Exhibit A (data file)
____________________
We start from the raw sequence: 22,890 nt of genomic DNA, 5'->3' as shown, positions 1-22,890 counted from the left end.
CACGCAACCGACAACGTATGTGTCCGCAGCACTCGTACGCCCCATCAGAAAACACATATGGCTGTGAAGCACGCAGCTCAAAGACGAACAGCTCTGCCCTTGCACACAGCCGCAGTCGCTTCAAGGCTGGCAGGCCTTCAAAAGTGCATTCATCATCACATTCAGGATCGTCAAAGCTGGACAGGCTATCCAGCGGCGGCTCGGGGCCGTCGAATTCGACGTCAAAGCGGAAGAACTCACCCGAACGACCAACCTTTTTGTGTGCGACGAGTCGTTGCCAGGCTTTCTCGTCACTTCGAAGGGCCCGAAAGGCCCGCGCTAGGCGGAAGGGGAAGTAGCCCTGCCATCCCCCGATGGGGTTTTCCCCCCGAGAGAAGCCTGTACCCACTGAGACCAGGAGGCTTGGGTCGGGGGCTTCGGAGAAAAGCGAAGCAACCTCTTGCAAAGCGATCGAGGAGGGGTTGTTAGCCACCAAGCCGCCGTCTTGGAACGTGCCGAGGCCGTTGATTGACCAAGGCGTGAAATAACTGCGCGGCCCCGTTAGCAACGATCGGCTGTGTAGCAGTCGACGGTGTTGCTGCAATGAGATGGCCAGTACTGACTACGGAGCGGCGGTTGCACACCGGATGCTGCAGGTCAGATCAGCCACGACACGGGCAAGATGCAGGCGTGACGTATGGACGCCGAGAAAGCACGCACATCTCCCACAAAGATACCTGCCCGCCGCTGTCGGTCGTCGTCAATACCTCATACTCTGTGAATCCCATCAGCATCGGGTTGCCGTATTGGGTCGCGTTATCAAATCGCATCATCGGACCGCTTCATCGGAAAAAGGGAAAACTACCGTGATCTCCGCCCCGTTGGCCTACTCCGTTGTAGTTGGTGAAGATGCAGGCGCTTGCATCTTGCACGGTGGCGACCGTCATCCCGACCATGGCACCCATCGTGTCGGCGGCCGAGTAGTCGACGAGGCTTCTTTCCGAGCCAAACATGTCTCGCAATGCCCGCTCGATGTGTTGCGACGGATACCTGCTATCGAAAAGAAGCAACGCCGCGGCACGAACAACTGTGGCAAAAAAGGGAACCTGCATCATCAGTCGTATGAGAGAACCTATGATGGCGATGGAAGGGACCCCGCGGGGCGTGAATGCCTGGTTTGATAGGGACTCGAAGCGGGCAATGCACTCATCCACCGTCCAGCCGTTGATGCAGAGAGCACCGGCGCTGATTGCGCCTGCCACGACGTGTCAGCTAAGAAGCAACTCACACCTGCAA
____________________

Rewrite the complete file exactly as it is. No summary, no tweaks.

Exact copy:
We start from the raw sequence: 22,890 nt of genomic DNA, 5'->3' as shown, positions 1-22,890 counted from the left end.
CACGCAACCGACAACGTATGTGTCCGCAGCACTCGTACGCCCCATCAGAAAACACATATGGCTGTGAAGCACGCAGCTCAAAGACGAACAGCTCTGCCCTTGCACACAGCCGCAGTCGCTTCAAGGCTGGCAGGCCTTCAAAAGTGCATTCATCATCACATTCAGGATCGTCAAAGCTGGACAGGCTATCCAGCGGCGGCTCGGGGCCGTCGAATTCGACGTCAAAGCGGAAGAACTCACCCGAACGACCAACCTTTTTGTGTGCGACGAGTCGTTGCCAGGCTTTCTCGTCACTTCGAAGGGCCCGAAAGGCCCGCGCTAGGCGGAAGGGGAAGTAGCCCTGCCATCCCCCGATGGGGTTTTCCCCCCGAGAGAAGCCTGTACCCACTGAGACCAGGAGGCTTGGGTCGGGGGCTTCGGAGAAAAGCGAAGCAACCTCTTGCAAAGCGATCGAGGAGGGGTTGTTAGCCACCAAGCCGCCGTCTTGGAACGTGCCGAGGCCGTTGATTGACCAAGGCGTGAAATAACTGCGCGGCCCCGTTAGCAACGATCGGCTGTGTAGCAGTCGACGGTGTTGCTGCAATGAGATGGCCAGTACTGACTACGGAGCGGCGGTTGCACACCGGATGCTGCAGGTCAGATCAGCCACGACACGGGCAAGATGCAGGCGTGACGTATGGACGCCGAGAAAGCACGCACATCTCCCACAAAGATACCTGCCCGCCGCTGTCGGTCGTCGTCAATACCTCATACTCTGTGAATCCCATCAGCATCGGGTTGCCGTATTGGGTCGCGTTATCAAATCGCATCATCGGACCGCTTCATCGGAAAAAGGGAAAACTACCGTGATCTCCGCCCCGTTGGCCTACTCCGTTGTAGTTGGTGAAGATGCAGGCGCTTGCATCTTGCACGGTGGCGACCGTCATCCCGACCATGGCACCCATCGTGTCGGCGGCCGAGTAGTCGACGAGGCTTCTTTCCGAGCCAAACATGTCTCGCAATGCCCGCTCGATGTGTTGCGACGGATACCTGCTATCGAAAAGAAGCAACGCCGCGGCACGAACAACTGTGGCAAAAAAGGGAACCTGCATCATCAGTCGTATGAGAGAACCTATGATGGCGATGGAAGGGACCCCGCGGGGCGTGAATGCCTGGTTTGATAGGGACTCGAAGCGGGCAATGCACTCATCCACCGTCCAGCCGTTGATGCAGAGAGCACCGGCGCTGATTGCGCCTGCCACGACGTGTCAGCTAAGAAGCAACTCACACCTGCAA